Not many Abruzzo sweets can boast being the favourite of Ignazio Silone, the region’s most famous international author acclaimed for his Abruzzo Trilogy. This Guardiagrele hard-baked torrone was created by pasticceria genius Giuseppe Palmerio after a visit to Naples in 1884, combining toasted almonds, cinnamon and glacé fruit. Silone shared his sweet tooth indulgence frequently amongst his friends in Rome, it made me think of panforte others in the know torroni campani.
I like to think of him writing as he rubbed the beautiful unchanged bright tricolor wrappers between his fingers and bit down onto the rich dark crunchy brittle, pondering this nation of many, its rich but challenging social history, the close-knit family as a substitution for state. How many changes would he notice below the surface in the 40+ years since his death in 1978.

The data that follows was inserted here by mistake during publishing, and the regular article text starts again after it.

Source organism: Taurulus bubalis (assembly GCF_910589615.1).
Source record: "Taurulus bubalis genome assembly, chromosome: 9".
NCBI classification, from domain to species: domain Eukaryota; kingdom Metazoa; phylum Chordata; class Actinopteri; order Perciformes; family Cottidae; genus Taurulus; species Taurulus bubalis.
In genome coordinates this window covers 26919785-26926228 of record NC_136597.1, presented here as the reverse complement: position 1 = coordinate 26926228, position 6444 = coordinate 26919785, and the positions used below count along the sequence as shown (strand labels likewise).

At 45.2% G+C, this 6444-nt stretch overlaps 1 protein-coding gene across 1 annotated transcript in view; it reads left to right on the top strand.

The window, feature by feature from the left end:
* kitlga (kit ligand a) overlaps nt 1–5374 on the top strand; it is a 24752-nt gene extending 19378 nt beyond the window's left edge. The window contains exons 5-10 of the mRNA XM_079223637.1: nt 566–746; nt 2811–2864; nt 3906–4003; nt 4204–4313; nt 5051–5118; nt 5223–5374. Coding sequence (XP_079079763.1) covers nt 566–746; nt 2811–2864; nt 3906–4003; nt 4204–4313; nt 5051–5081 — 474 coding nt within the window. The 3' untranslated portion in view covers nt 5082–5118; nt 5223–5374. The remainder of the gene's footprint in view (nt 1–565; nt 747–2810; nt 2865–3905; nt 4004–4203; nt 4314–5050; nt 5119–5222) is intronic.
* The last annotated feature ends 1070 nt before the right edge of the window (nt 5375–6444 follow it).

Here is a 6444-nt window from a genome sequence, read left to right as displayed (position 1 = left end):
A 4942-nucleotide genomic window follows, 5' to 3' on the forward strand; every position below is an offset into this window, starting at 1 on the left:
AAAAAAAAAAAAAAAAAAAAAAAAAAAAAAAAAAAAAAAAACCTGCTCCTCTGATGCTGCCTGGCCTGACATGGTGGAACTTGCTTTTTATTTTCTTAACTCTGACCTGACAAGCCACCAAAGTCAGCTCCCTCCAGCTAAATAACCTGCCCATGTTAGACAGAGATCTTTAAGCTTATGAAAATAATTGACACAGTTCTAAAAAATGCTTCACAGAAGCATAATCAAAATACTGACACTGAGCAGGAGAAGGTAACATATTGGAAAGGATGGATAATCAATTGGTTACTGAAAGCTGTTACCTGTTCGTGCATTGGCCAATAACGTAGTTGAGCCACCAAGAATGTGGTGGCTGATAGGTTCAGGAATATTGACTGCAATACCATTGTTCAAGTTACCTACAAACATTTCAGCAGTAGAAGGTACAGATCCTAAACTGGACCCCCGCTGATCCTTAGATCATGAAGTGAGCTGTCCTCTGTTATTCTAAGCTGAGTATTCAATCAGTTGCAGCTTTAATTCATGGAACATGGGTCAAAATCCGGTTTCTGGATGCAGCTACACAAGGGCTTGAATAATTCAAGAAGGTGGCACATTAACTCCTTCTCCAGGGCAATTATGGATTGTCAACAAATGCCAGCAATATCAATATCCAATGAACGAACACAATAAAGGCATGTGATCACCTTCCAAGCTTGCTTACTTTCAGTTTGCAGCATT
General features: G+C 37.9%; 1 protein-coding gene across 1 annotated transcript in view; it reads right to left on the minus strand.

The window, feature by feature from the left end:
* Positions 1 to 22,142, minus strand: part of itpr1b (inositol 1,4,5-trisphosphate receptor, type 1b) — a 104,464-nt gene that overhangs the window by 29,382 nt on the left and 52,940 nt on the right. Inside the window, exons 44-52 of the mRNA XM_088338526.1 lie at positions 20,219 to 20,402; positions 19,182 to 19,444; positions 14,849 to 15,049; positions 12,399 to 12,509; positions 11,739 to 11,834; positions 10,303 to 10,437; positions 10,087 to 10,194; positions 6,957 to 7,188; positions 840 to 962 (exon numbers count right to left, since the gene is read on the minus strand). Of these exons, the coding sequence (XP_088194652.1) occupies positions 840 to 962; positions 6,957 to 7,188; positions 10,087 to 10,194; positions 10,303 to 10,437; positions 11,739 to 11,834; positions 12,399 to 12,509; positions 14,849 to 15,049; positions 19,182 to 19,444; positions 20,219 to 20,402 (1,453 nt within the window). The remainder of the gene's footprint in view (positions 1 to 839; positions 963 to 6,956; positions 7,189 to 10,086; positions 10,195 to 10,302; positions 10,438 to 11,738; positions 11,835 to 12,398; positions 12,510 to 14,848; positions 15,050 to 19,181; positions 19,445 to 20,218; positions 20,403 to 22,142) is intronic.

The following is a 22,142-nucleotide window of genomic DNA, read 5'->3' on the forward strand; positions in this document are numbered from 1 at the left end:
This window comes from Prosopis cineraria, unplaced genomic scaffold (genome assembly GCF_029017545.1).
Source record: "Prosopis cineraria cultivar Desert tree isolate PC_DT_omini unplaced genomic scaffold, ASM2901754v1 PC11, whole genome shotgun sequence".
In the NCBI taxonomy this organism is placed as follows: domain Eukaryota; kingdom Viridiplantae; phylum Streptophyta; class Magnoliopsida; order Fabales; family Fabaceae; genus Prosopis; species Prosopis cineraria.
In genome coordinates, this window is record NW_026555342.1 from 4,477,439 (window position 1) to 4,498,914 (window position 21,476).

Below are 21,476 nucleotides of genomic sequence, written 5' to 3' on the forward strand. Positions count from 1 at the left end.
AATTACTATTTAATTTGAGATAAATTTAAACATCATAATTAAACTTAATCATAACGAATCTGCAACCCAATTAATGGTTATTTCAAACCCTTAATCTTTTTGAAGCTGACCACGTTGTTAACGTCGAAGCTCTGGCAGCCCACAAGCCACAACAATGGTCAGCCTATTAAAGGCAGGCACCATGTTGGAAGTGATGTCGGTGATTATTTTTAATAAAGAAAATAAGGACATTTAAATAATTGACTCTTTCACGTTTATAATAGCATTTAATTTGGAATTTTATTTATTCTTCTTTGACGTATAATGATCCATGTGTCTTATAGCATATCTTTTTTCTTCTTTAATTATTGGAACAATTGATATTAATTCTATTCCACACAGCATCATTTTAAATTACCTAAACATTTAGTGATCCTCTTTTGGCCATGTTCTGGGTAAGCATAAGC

Giuseppe’s shop, Pasticceria Palmerio remains open, another one of those Abruzzo step back in time moments as you view its interior and read Gabriele d’Annunzio poetry on its walls. It’s worth a visit if you’re in Guadriagele, a sweetie to accompany your espresso, a taste and texture a million miles away from the more famous soft chocolate torrones of L’Aquila. You may want to try his famous other peaked creation, the custard pastry “l’e tre cime o sise delle monache”, so named (depending who you believe) on the three mountains that surround Guardiagrele or the 3 breasts from the Poor Clares as they stuffed material under their habits to disguise their feminine detractors.
Wordplay – The word ‘torrone’ comes from the latin ‘torreo’ meaning to toast.
Address: Pasticceria Palmerio, Via Roma, 70 Guardiagrele, Chieti Tel: 0871 82727
Photography by Lucciola.me